Mitchell’s journey to this room involved two decades of risk and reward. One of Seattle’s premier actors, she has appeared in shows produced by ACT, The 5th Avenue Theatre, Washington Ensemble Theatre, Intiman Theatre and others. Along the way, she has portrayed a vast range of characters — from eldest daughter Lillian in the multigenerational family drama Stew to the pregnant Chorus in an adaptation of Euripedes’ tragedy The Trojan Women. She’s a scene-stealer, adept at embodying a range of emotions and the knotty inner workings of her characters with a unique blend of humor and drama.

Since 2015, though, Mitchell’s work with the social justice-minded Sound Theatre Company has been at the forefront: There, she’s assistant-directed plays like Reparations, a sci-fi story exploring the ways trauma is carried through generations. She starred in productions like Citizen: An American Lyric, an adaptation of Claudia Rankine’s powerful meditation on race in America. She is currently the company’s co-artistic director and she served as its board chair from 2021 to 2022, the first Black woman to do so.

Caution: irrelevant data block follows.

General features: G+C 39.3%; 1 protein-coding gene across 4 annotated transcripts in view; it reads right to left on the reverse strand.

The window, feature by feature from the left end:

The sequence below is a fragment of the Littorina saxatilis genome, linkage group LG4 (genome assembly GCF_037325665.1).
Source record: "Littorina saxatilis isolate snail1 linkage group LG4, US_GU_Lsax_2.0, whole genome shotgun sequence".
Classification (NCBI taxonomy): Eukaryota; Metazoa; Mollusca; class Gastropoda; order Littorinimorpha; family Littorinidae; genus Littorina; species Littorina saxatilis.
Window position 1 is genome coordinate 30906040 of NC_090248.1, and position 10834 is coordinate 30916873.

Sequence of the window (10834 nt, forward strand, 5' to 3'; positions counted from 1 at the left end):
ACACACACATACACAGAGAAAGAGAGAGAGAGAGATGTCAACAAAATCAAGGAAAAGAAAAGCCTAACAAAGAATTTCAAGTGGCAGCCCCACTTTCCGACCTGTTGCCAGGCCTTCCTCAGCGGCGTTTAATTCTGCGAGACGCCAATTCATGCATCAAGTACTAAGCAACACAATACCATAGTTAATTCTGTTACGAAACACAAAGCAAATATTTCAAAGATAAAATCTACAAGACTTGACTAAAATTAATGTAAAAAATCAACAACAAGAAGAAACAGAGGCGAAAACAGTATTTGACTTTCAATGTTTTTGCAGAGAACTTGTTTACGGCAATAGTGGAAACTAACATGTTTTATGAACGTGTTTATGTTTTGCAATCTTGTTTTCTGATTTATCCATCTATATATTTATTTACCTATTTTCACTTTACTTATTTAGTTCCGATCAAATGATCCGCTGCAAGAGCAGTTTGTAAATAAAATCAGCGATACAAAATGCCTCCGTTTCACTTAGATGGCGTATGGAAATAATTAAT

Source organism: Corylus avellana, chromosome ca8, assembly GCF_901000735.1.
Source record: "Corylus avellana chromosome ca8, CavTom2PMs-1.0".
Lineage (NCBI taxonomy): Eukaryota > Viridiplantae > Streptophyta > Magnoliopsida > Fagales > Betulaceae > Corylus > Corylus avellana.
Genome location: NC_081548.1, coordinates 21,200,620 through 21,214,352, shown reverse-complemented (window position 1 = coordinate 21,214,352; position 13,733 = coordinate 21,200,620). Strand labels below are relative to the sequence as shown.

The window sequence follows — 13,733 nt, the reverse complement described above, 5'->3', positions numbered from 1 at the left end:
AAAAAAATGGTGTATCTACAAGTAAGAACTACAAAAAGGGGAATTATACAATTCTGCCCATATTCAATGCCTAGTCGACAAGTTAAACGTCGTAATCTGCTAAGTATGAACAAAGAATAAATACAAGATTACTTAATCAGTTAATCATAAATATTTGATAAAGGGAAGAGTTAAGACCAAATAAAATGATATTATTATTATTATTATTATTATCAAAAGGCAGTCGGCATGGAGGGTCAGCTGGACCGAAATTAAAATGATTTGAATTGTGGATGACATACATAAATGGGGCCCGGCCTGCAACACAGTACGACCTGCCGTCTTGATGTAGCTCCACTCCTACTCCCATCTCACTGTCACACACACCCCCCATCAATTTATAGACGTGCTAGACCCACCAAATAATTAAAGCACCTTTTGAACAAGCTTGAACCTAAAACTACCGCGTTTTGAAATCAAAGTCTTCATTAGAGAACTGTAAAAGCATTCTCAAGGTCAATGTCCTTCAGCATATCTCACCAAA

Mitchell’s story begins far away from the Pacific Northwest in Fort Gordon, Georgia, where she was born in 1982. Both her parents served in the military, and as such she had an itinerant childhood moving around the Midwest, to South Korea and eventually landing in Kentucky. The idea of acting first popped into her head as a child, while she was watching a community production of A Christmas Carol at Fort Knox; she thought to herself, “I could do that better.”